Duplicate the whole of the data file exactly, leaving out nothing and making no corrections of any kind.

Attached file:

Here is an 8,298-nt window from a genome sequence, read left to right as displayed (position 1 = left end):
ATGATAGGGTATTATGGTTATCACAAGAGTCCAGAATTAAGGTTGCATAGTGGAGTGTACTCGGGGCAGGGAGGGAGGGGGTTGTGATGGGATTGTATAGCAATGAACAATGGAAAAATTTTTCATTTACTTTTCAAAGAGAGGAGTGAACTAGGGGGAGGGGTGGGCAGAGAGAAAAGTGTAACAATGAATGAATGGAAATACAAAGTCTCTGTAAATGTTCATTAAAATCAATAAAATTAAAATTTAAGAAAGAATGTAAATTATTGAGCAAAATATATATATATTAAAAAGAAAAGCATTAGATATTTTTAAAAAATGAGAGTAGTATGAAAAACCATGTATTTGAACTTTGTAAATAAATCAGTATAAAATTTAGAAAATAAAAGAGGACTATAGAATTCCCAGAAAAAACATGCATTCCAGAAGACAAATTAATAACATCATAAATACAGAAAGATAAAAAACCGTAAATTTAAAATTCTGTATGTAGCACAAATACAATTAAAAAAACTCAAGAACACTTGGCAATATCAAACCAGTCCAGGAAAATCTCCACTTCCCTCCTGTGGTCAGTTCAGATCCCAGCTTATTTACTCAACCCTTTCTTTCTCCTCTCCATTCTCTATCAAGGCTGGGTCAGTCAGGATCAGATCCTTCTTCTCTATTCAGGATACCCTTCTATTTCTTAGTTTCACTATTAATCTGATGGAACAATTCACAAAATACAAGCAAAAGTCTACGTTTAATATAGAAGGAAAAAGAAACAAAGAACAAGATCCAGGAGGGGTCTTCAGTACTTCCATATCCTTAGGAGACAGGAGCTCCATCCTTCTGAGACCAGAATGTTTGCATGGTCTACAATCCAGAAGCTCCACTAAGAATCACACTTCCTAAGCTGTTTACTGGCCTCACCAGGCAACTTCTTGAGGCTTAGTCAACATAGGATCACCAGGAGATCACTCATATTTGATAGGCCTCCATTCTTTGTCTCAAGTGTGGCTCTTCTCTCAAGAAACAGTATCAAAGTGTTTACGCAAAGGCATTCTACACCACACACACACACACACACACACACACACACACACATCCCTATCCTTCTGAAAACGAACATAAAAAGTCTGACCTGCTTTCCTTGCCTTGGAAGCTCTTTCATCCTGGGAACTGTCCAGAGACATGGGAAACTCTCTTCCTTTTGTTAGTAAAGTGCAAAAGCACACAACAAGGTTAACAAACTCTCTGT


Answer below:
Here is an 8,298-nt window from a genome sequence, read left to right as displayed (position 1 = left end):
ATGATAGGGTATTATGGTTATCACAAGAGTCCAGAATTAAGGTTGCATAGTGGAGTGTACTCGGGGCAGGGAGGGAGGGGGTTGTGATGGGATTGTATAGCAATGAACAATGGAAAAATTTTTCATTTACTTTTCAAAGAGAGGAGTGAACTAGGGGGAGGGGTGGGCAGAGAGAAAAGTGTAACAATGAATGAATGGAAATACAAAGTCTCTGTAAATGTTCATTAAAATCAATAAAATTAAAATTTAAGAAAGAATGTAAATTATTGAGCAAAATATATATATATTAAAAAGAAAAGCATTAGATATTTTTAAAAAATGAGAGTAGTATGAAAAACCATGTATTTGAACTTTGTAAATAAATCAGTATAAAATTTAGAAAATAAAAGAGGACTATAGAATTCCCAGAAAAAACATGCATTCCAGAAGACAAATTAATAACATCATAAATACAGAAAGATAAAAAACCGTAAATTTAAAATTCTGTATGTAGCACAAATACAATTAAAAAAACTCAAGAACACTTGGCAATATCAAACCAGTCCAGGAAAATCTCCACTTCCCTCCTGTGGTCAGTTCAGATCCCAGCTTATTTACTCAACCCTTTCTTTCTCCTCTCCATTCTCTATCAAGGCTGGGTCAGTCAGGATCAGATCCTTCTTCTCTATTCAGGATACCCTTCTATTTCTTAGTTTCACTATTAATCTGATGGAACAATTCACAAAATACAAGCAAAAGTCTACGTTTAATATAGAAGGAAAAAGAAACAAAGAACAAGATCCAGGAGGGGTCTTCAGTACTTCCATATCCTTAGGAGACAGGAGCTCCATCCTTCTGAGACCAGAATGTTTGCATGGTCTACAATCCAGAAGCTCCACTAAGAATCACACTTCCTAAGCTGTTTACTGGCCTCACCAGGCAACTTCTTGAGGCTTAGTCAACATAGGATCACCAGGAGATCACTCATATTTGATAGGCCTCCATTCTTTGTCTCAAGTGTGGCTCTTCTCTCAAGAAACAGTATCAAAGTGTTTACGCAAAGGCATTCTACACCACACACACACACACACACACACACACACACACACATCCCTATCCTTCTGAAAACGAACATAAAAAGTCTGACCTGCTTTCCTTGCCTTGGAAGCTCTTTCATCCTGGGAACTGTCCAGAGACATGGGAAACTCTCTTCCTTTTGTTAGTAAAGTGCAAAAGCACACAACAAGGTTAACAAACTCTCTGT